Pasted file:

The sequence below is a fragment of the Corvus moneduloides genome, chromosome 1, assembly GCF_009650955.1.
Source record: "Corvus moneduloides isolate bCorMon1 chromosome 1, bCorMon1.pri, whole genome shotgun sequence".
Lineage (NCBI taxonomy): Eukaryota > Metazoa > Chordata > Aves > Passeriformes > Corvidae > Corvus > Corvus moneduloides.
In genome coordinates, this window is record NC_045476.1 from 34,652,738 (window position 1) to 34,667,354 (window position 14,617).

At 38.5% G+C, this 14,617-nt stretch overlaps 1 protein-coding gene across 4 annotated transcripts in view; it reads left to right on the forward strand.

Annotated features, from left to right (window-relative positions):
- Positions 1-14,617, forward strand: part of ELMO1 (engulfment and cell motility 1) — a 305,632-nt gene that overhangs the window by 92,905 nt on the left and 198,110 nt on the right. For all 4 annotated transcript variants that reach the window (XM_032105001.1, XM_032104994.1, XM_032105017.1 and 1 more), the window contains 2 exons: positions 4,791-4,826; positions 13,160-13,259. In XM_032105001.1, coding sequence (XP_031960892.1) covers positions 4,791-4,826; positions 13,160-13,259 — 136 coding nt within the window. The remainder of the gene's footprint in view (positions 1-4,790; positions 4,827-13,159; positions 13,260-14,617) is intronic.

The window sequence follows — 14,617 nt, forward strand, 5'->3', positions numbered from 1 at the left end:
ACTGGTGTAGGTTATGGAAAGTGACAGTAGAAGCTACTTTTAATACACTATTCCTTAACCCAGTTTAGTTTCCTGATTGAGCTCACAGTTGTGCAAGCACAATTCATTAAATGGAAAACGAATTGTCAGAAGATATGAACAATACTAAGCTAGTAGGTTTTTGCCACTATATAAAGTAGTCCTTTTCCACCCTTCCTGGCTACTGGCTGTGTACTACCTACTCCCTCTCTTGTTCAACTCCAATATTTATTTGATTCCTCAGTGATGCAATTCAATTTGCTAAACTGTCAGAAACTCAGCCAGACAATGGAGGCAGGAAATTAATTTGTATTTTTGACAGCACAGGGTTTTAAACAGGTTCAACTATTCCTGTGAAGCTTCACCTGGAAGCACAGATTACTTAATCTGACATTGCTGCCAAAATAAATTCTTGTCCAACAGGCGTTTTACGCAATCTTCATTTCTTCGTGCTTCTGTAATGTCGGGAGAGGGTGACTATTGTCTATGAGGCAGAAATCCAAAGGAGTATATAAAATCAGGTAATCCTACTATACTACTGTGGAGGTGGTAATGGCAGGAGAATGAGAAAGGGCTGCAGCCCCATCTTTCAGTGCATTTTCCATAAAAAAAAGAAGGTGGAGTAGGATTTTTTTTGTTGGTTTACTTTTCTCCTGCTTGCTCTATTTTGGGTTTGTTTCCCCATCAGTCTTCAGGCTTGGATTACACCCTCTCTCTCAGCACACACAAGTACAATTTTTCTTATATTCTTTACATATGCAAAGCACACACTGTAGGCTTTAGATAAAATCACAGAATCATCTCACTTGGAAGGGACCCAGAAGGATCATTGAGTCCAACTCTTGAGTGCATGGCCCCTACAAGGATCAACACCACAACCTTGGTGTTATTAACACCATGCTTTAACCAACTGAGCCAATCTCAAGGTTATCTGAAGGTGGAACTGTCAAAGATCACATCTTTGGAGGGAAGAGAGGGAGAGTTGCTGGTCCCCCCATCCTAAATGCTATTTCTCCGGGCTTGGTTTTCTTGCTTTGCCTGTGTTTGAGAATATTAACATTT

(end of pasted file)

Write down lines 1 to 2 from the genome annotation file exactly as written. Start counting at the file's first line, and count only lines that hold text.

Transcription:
The sequence below is a fragment of the Corvus moneduloides genome, chromosome 1, assembly GCF_009650955.1.
Source record: "Corvus moneduloides isolate bCorMon1 chromosome 1, bCorMon1.pri, whole genome shotgun sequence".